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ARTICLE |

Dissolution of a Clot Studied by Cinephotomicrography

HERBERT J. ROBB, MD; LYLE F. JACOBSON, MD; PRESCOTT JORDAN, MD
Arch Surg. 1963;86(5):846-851. doi:10.1001/archsurg.1963.01310110156021.
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Dynamic circulation as well as hemostasis is essential for life. An abnormal extension of hemostasis is vascular thrombosis. Whereas surgery may be quite effective in removal of emboli and thrombi from major arteries, it cannot remove a clot from small vessels. In the final analysis, these vessels will be critical to the maintenance of the circulation. It is the circulation in vessels this size which we have studied.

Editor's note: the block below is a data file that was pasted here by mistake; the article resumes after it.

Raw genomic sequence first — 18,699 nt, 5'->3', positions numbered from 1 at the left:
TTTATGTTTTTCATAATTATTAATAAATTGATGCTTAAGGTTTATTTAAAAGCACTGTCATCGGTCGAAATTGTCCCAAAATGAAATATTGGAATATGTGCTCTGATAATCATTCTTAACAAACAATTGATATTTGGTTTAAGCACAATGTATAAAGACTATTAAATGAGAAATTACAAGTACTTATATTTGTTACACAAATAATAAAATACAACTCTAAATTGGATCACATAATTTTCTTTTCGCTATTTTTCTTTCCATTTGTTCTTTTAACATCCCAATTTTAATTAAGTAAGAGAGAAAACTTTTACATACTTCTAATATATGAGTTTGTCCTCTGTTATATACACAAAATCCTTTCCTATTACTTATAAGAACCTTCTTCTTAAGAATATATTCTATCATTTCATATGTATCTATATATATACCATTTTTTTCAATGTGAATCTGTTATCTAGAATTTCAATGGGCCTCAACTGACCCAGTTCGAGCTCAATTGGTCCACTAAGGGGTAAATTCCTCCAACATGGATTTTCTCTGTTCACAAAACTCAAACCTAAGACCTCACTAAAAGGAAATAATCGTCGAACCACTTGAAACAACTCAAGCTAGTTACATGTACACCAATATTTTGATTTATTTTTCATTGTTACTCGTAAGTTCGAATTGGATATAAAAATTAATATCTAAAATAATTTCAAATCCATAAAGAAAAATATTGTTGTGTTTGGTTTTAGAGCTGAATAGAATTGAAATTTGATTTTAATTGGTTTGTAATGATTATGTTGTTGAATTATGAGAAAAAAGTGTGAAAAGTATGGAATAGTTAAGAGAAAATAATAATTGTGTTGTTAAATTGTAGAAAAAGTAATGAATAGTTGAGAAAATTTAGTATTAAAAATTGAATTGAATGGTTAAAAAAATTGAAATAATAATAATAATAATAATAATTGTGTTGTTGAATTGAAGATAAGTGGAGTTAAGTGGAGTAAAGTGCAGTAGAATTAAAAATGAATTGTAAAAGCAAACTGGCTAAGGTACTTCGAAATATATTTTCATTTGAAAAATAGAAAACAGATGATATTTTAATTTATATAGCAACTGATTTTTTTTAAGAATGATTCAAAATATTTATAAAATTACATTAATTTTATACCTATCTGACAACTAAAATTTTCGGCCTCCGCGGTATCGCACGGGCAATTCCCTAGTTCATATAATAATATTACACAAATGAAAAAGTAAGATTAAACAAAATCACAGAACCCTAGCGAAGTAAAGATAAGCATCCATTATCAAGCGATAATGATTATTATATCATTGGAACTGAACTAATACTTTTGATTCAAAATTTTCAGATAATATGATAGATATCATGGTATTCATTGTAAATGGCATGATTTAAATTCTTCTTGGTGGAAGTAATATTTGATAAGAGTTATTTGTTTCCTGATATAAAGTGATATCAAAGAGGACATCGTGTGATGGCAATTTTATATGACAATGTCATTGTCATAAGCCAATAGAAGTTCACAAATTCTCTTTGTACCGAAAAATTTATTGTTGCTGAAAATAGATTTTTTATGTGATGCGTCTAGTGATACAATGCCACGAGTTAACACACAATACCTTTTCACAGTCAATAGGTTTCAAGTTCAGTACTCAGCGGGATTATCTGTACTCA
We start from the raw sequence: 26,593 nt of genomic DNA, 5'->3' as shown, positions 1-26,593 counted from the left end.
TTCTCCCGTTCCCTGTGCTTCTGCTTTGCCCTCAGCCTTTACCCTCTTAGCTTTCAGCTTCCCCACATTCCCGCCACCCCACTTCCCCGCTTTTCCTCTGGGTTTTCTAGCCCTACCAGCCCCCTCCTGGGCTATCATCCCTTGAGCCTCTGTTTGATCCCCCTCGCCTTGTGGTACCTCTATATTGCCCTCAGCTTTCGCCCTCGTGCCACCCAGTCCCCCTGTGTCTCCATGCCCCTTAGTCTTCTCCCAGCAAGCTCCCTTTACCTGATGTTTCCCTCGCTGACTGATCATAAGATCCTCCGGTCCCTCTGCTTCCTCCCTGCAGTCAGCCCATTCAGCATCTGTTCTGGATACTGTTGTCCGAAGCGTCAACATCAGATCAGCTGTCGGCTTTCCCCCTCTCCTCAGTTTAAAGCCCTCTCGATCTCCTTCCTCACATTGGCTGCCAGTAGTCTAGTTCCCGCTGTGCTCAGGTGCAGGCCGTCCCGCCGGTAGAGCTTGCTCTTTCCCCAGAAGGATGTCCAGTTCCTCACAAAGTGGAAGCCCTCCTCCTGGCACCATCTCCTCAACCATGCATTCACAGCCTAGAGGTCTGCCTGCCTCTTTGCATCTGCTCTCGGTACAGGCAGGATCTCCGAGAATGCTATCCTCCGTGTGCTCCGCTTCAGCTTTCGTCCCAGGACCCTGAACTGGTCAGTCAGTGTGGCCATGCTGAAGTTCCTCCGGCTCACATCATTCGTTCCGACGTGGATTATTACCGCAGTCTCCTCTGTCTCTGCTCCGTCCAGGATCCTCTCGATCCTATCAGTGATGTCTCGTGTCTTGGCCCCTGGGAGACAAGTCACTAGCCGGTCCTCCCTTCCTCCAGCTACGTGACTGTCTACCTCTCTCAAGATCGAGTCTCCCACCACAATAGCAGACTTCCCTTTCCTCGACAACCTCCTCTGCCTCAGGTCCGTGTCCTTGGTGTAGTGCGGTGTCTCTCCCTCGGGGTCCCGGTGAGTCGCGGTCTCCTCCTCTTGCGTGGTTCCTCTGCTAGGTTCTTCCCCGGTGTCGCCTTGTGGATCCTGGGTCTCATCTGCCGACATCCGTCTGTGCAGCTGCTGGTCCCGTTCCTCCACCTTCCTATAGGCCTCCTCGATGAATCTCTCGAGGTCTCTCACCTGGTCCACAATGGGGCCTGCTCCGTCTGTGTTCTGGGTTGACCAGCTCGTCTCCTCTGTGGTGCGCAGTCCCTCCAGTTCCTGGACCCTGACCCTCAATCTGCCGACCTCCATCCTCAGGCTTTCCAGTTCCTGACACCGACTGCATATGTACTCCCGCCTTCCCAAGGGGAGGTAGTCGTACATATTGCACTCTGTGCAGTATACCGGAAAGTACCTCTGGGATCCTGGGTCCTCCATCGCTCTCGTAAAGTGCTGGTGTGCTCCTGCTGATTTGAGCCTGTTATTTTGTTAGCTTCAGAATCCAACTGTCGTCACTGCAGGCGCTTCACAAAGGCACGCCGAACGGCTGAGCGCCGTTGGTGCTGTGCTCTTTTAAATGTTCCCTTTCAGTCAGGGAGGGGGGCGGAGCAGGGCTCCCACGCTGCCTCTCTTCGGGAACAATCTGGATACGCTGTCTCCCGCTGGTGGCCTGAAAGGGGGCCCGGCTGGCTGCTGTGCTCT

In order that we might better understand and discuss microvascular thrombosis, we have photographed the formation and dissolution of these clots by cinephotomicrography. A record is thereby available for repeated study. Three basic types of thrombotic aggregates have been observed, namely, the platelet aggregate, the whole blood clot, and the white cell aggregate.

Materials and Methods  A 16 mm camera is used to photograph the circulation in one- to ten-red-cell diameter blood vessels. The small bowel mesentery of the rabbit is transilluminated

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